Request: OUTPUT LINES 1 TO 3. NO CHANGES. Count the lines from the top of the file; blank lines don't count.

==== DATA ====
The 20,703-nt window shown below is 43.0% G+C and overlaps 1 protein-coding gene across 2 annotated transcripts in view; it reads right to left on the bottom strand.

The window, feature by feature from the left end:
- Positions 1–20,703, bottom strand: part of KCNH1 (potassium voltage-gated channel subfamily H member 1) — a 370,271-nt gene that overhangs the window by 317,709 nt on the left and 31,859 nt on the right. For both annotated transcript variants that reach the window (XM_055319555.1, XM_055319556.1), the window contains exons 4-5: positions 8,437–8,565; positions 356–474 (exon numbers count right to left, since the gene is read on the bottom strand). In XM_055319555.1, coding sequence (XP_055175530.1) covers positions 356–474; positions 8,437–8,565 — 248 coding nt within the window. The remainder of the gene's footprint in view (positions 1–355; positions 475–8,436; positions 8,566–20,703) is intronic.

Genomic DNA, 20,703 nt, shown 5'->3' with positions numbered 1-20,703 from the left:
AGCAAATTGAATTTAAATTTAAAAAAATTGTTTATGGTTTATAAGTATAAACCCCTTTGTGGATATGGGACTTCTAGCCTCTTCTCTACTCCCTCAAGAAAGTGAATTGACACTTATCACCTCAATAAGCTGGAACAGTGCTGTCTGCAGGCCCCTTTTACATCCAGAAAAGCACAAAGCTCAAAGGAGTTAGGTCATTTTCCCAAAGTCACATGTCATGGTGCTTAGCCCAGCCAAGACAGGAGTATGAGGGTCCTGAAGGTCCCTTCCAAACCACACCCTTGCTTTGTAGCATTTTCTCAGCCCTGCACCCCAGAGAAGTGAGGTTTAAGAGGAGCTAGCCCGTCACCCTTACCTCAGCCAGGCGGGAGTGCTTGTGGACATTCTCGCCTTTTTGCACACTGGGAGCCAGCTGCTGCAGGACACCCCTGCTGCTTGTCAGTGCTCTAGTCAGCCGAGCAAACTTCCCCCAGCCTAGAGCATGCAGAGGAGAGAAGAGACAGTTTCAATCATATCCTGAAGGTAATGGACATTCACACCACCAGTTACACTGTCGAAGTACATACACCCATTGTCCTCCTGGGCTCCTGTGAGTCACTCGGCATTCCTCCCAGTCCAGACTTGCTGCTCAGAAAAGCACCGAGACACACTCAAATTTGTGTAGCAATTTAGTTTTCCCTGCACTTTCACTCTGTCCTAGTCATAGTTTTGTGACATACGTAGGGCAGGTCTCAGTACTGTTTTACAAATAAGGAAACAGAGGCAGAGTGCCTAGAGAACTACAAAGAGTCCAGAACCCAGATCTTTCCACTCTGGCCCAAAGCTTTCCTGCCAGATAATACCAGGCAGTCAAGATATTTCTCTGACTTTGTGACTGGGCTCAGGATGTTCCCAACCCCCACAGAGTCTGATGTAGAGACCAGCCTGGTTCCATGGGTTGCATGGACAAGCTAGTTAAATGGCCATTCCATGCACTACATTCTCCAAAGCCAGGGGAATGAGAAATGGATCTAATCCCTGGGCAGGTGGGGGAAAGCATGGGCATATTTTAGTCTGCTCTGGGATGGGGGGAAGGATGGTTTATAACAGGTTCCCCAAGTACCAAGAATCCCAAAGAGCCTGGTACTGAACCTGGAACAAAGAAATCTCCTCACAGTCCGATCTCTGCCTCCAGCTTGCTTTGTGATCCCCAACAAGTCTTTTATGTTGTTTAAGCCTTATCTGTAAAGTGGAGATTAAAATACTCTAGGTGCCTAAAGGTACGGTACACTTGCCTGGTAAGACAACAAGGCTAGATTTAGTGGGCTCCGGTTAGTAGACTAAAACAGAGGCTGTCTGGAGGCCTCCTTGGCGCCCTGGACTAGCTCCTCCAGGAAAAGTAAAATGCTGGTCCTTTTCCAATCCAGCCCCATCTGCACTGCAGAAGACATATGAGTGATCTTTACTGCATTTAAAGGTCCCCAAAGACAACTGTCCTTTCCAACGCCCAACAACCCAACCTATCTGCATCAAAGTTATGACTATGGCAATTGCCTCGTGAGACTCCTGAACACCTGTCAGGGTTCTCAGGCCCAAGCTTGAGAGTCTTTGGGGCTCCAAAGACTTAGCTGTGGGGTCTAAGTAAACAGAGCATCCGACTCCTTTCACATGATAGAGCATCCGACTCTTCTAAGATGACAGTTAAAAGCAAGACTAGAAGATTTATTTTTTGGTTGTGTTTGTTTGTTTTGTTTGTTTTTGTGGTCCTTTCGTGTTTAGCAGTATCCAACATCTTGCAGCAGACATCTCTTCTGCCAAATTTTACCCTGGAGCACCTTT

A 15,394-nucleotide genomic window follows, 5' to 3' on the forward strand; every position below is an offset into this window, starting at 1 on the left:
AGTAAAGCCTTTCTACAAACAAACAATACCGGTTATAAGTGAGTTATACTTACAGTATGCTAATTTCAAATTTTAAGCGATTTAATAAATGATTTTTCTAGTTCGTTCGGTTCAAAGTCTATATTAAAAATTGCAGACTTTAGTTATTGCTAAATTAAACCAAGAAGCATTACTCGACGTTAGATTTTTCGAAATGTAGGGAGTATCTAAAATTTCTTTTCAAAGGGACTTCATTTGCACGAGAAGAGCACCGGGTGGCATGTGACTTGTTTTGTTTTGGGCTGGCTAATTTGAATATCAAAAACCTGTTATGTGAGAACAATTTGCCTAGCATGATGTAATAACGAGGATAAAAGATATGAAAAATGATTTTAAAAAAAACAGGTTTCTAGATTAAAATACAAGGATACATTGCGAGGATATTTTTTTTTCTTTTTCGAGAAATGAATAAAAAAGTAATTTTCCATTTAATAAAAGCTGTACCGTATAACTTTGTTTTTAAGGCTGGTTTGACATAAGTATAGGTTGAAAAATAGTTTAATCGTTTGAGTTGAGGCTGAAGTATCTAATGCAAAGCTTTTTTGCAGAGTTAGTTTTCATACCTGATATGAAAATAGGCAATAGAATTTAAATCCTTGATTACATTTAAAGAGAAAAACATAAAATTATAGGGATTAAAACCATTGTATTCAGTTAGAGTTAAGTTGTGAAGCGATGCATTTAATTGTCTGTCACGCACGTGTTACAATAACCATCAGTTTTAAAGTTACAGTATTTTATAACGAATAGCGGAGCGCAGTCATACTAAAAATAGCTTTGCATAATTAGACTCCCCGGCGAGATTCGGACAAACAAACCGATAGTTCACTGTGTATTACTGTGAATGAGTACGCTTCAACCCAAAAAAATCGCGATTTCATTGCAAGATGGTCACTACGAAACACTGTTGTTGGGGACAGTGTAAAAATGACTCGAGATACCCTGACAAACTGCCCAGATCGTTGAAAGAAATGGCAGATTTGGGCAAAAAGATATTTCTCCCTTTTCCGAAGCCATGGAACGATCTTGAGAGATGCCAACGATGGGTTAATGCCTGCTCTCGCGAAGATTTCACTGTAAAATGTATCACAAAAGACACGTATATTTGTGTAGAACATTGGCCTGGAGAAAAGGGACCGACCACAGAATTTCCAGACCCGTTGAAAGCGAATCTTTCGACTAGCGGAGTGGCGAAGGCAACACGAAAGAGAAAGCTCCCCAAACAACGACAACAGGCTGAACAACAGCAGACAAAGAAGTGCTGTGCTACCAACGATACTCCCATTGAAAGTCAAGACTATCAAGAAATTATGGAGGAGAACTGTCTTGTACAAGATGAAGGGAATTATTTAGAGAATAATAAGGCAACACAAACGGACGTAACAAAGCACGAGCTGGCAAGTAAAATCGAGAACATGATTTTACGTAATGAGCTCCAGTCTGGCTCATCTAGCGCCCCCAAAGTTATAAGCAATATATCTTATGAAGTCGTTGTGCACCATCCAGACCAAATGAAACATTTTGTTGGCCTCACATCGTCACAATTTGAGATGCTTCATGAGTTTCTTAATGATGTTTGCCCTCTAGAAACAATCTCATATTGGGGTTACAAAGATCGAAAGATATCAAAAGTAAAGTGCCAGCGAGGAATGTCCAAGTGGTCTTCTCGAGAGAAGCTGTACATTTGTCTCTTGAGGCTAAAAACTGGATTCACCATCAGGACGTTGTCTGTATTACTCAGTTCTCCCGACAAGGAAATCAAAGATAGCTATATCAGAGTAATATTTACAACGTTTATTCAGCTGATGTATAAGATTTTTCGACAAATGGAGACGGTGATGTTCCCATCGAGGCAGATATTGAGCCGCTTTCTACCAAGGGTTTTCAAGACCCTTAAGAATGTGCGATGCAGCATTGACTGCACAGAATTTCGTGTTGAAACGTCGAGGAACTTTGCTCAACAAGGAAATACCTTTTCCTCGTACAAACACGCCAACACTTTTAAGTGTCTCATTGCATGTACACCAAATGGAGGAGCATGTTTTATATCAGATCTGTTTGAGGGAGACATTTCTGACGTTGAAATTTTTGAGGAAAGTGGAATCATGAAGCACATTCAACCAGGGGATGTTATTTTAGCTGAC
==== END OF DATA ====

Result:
The 20,703-nt window shown below is 43.0% G+C and overlaps 1 protein-coding gene across 2 annotated transcripts in view; it reads right to left on the bottom strand.

The window, feature by feature from the left end:
- Positions 1–20,703, bottom strand: part of KCNH1 (potassium voltage-gated channel subfamily H member 1) — a 370,271-nt gene that overhangs the window by 317,709 nt on the left and 31,859 nt on the right. For both annotated transcript variants that reach the window (XM_055319555.1, XM_055319556.1), the window contains exons 4-5: positions 8,437–8,565; positions 356–474 (exon numbers count right to left, since the gene is read on the bottom strand). In XM_055319555.1, coding sequence (XP_055175530.1) covers positions 356–474; positions 8,437–8,565 — 248 coding nt within the window. The remainder of the gene's footprint in view (positions 1–355; positions 475–8,436; positions 8,566–20,703) is intronic.